Six groups are joining the Utah Agriculture Department in an effort to kill off an infestation of Russian wheat aphids without endangering wildlife, farm animals or humans, the state agency says.
The tiny aphids have been attacking Western grain fields for several years, but they had not appeared in Utah until last summer, in Box Elder County, department spokesman El Shaffer said.Because the insects are virtually immune to Utah's winter weather, several Box Elder farmers last month sprayed their fields with the pesticide di-syston in efforts to wipe out the pests.
But, because of the possible threat di-syston poses to wildlife and domestic animals, the state has started "a joint effort to create a safe pest-control program for next spring," Shaffer said.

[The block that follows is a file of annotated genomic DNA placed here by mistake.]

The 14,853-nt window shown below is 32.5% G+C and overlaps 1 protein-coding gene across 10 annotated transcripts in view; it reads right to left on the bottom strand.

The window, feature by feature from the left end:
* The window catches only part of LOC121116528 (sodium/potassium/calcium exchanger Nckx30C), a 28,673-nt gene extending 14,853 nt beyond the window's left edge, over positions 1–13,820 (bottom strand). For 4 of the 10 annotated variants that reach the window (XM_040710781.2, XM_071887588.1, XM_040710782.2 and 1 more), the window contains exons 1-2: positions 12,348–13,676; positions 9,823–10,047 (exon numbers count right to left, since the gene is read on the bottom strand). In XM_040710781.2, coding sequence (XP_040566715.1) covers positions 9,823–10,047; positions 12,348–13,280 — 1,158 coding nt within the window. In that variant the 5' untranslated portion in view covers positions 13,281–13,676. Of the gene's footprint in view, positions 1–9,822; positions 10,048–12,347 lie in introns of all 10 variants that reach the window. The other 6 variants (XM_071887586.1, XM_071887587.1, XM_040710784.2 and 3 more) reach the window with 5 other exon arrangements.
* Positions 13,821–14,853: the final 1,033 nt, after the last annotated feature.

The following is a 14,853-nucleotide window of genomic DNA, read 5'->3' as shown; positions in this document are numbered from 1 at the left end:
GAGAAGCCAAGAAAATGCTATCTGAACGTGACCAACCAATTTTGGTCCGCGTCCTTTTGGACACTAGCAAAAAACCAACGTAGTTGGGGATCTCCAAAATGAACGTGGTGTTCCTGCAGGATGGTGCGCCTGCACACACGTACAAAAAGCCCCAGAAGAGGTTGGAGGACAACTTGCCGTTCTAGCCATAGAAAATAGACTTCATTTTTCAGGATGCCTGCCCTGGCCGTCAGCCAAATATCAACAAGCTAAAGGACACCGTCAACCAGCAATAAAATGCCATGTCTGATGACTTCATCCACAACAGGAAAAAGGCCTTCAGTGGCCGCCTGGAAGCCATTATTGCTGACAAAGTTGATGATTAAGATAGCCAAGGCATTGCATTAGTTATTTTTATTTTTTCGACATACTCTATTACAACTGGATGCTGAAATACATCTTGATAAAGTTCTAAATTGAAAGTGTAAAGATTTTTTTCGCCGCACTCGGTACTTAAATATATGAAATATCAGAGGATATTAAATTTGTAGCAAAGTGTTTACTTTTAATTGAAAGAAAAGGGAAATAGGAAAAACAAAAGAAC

The Utah State University Cooperative Extension Service and Agricultural Experiment Station, Utah Wildlife Resources Division, Utah-Idaho Farmers Union, Utah Farm Bureau Federation, Utah Wool Growers and U.S. Fish and Wildlife Service have joined the department in the aphid control program.
"Russian wheat aphids are capable of reducing wheat and barley yields by as much as 50 percent," said Jay Karren, a USU Extension Service entomologist.
"Up to now, chemicals are the only known way to control the aphids, and di-syston is the most effective pesticide available," Karren said. "It is cleared for use on both wheat and barley, and current research indicates residues do not build up in animals' and birds' bodies to endanger humans."
But the state said the chemical insecticide may harm wildlife, especially game birds and animals feeding in treated fields, Shaffer said.
"Wildlife Resources Division officials will work with USU Extension Service and Utah Agriculture Department personnel to schedule chemical control on grain fields next spring at times that will minimize the danger to wild animals and birds," he said.
A committee representing the interested groups "will draw up recommendations for application times," Shaffer said.